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Local authorities facing planning ‘special measures’ revealed

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A list of the 23 worst performing local planning authorities has been revealed

The rankings have emerged from the Department of Communities and Local Government (DCLG) which has released tables detailing the speed and quality of decisions on planning applications for major developments. The report gives an indication of which councils could be facing special measures later this year.

Local authorities which could be placed in special measures unless they improve their performance include:

  • Halton
  • Barnet
  • North East Derbyshire
  • Tandridge
  • Cherwell
  • Lambeth
  • Flyde
  • Daventry
  • Horsham
  • Blaby
  • East Riding of Yorkshire
  • Barnsley
  • Kirklees
  • Northumberland
  • Hertfordshire
  • Wigan
  • Doncaster
  • Peak District National Park
  • Cheshire East
  • Bath and North East Somerset
  • Bury
  • Hartlepool and
  • Telford and Wrekin

Under the policy local authorities which determine less than 30 per cent of major applications within 13 weeks will be placed in special measures, meaning that developers can bypass the planners and go straight to the planning inspectorate for a decision.

The Local Government Association (LGA) has hit out against the plans, saying it could result in local councillors being ‘locked out of decisions on major developments’.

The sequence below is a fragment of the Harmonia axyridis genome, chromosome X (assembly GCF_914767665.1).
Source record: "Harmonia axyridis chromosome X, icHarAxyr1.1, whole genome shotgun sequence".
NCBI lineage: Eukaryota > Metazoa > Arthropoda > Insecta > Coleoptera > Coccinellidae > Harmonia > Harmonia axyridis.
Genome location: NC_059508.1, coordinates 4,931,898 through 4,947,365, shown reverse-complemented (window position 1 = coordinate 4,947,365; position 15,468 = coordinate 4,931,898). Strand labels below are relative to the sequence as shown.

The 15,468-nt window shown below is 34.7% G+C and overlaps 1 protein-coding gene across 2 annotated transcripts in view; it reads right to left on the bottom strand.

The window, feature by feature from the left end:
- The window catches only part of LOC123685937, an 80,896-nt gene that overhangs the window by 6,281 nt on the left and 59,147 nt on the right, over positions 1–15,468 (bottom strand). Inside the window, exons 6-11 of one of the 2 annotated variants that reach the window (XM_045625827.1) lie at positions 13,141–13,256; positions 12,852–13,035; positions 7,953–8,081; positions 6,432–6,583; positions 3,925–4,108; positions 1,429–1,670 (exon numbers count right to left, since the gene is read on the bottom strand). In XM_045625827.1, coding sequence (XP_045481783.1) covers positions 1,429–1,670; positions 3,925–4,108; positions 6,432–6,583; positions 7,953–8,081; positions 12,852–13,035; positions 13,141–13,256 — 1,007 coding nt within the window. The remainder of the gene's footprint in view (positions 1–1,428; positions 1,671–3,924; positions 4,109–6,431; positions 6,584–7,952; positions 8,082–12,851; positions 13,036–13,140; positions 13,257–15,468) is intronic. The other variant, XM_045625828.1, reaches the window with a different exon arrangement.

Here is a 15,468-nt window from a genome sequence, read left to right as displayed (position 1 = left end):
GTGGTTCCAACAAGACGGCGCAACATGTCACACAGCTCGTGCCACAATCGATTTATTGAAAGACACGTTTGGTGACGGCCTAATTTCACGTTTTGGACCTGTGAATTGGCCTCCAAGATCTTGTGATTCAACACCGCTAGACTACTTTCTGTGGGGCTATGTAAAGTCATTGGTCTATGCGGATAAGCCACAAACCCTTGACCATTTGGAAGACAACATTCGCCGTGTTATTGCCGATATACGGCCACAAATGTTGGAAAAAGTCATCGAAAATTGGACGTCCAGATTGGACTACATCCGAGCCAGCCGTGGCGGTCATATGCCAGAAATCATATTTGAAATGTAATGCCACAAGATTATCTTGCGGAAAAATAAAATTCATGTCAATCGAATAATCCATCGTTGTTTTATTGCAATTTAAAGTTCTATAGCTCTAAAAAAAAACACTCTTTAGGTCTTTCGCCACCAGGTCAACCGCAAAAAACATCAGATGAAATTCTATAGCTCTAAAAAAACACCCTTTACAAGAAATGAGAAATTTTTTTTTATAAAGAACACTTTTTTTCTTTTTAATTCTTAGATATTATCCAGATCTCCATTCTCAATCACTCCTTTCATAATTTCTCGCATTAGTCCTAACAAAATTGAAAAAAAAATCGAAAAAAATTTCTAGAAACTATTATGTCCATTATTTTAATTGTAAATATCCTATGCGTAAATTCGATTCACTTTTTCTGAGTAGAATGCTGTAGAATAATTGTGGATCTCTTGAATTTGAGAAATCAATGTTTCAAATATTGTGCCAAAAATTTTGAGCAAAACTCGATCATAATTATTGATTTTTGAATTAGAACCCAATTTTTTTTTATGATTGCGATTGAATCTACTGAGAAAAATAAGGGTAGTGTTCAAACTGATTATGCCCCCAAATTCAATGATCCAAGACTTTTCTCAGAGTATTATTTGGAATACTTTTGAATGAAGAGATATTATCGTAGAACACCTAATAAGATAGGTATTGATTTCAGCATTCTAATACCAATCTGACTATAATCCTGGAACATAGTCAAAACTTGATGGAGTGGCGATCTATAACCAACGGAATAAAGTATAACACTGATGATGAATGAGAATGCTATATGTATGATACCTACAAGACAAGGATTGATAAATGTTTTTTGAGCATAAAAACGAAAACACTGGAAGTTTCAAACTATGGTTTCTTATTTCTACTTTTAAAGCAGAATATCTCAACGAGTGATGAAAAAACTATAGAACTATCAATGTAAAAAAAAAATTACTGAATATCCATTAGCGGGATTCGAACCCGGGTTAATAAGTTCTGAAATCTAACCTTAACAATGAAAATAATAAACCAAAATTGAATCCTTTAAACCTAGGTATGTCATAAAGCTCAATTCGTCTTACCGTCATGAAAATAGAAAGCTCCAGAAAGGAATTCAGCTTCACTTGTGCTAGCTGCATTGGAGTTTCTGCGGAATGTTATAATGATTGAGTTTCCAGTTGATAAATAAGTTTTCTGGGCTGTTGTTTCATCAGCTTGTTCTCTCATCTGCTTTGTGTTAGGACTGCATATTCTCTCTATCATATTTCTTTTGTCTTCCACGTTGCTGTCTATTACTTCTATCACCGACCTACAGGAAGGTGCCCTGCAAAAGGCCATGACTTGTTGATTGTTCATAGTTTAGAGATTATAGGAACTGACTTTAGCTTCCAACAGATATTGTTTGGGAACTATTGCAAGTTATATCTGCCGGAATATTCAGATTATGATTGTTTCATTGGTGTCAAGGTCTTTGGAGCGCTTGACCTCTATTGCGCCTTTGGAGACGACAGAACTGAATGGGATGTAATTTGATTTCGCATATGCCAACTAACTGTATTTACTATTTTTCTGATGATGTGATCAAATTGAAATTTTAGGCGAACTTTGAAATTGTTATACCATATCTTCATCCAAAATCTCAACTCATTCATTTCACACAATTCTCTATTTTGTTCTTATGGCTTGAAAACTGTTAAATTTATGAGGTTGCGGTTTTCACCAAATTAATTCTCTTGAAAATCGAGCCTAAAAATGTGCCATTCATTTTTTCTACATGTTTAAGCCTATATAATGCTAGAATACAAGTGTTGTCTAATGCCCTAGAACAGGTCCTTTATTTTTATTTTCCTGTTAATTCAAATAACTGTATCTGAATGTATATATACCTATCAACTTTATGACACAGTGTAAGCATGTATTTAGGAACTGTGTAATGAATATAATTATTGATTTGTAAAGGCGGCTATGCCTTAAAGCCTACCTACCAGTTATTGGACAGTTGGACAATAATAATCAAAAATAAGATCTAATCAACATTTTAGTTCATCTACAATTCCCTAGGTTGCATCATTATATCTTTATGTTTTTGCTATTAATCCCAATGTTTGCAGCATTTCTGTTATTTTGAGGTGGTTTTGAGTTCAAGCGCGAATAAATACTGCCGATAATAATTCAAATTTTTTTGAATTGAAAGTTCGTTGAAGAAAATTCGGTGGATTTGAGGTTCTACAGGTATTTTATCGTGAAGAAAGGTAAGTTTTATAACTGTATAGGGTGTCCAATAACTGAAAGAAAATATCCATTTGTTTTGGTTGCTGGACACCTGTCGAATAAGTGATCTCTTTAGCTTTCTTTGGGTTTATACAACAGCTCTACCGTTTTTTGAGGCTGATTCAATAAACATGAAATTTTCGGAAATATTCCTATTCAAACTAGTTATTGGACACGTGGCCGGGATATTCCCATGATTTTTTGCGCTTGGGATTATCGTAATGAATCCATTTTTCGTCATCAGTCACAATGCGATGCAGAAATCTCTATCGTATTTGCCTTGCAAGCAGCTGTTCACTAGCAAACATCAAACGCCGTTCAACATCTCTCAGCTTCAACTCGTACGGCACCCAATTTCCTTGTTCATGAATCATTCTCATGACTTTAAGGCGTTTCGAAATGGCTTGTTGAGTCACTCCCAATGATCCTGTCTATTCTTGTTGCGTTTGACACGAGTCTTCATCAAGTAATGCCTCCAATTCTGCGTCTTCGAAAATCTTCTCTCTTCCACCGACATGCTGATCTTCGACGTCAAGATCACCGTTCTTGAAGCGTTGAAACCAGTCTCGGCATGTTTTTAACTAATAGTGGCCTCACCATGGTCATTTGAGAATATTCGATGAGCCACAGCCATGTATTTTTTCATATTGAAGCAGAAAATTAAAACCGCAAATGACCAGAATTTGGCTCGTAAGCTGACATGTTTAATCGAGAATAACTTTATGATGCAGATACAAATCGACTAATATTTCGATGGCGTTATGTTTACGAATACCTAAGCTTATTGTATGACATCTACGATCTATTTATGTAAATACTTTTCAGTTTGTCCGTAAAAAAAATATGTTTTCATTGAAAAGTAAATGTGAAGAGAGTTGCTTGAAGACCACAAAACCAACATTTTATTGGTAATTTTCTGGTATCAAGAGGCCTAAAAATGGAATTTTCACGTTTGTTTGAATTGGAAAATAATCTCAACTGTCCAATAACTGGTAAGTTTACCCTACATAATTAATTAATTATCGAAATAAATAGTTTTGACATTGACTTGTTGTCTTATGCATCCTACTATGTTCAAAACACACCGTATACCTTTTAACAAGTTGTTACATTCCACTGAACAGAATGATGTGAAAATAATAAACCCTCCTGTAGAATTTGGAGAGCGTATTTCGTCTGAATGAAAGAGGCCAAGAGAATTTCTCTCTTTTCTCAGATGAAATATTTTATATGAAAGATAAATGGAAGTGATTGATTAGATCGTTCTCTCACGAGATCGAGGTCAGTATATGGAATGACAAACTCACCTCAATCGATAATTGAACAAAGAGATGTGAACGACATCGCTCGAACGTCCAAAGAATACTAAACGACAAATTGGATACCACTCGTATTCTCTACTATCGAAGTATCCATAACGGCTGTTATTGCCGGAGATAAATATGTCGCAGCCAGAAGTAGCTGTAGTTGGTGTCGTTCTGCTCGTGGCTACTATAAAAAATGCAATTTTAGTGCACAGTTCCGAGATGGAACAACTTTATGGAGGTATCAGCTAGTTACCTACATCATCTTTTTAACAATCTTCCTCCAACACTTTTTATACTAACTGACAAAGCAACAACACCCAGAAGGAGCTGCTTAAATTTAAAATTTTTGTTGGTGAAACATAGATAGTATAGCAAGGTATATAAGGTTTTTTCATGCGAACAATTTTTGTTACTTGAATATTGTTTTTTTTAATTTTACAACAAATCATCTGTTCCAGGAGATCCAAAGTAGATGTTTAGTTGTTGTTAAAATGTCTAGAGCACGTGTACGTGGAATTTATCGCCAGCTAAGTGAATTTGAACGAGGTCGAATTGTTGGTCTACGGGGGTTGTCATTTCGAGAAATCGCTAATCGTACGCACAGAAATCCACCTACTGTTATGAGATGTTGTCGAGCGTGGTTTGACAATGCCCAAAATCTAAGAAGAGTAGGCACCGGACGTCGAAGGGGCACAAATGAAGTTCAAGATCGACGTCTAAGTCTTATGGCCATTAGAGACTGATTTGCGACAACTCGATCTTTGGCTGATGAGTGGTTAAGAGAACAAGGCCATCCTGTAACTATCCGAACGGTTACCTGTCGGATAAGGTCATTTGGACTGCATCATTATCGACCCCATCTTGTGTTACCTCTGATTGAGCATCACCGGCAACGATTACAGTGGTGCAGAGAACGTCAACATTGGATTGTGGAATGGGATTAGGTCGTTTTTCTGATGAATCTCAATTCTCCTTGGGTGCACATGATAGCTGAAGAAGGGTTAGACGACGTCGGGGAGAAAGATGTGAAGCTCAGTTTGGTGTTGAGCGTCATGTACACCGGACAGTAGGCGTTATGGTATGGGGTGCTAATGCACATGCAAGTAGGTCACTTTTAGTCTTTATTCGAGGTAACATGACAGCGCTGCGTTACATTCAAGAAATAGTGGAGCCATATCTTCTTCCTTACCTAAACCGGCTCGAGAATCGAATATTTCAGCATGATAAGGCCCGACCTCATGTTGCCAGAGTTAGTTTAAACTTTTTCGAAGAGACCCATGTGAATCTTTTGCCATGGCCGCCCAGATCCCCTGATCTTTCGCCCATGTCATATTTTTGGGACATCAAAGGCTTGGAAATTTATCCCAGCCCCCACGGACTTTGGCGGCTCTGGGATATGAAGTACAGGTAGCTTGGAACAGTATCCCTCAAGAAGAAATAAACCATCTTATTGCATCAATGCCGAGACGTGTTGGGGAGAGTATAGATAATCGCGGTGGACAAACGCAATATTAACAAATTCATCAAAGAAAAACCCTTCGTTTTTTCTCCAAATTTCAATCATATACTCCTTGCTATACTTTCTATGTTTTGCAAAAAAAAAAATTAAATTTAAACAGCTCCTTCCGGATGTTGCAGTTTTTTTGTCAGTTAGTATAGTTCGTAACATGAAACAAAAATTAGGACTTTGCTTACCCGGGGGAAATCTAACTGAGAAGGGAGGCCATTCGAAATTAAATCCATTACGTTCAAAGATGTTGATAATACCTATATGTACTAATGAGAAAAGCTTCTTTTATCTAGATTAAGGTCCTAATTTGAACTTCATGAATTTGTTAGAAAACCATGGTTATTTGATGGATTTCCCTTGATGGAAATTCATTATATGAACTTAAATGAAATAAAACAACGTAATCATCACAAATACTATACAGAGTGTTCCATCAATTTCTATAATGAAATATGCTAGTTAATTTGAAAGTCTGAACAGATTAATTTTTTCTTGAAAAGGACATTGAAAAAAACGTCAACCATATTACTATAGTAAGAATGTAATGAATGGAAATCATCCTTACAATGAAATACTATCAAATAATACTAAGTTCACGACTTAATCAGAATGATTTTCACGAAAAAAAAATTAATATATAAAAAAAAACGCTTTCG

It also believes that the criteria for putting local authorities into special measures is ‘fundamentally flawed’.

Mike Jones, chairman of the LGA’s environment and housing board, said: ‘This is an unnecessary and fundamentally flawed approach that will do nothing to help growth. Councils say yes to 87 per cent of applications of this type, and have been focusing on working with developers to iron out problems, improve development and make the right decision rather than turning down an application to meet a deadline. Councils are now being told long after the fact that they should have been focusing instead on a ticking clock.

‘It means that rather than important decisions being made by elected representatives in a forum where local people can have a say, they will instead be made behind closed doors by an unelected bureaucrat from Bristol. This is a massive blow to transparency and a major step backwards for the planning system in this country.

‘We agree with the need for timely and good quality planning decisions. But this is an absolutely wrong and counterproductive way to go about it. If there are genuine concerns about the length of time being taken to make planning decisions in some areas, the solution should lie in working with the council to improve, not removing them from the planning process entirely.’

The local authorities placed in special measures are likely to be announced in October, after data for the two year period up to June 2013 has become available.

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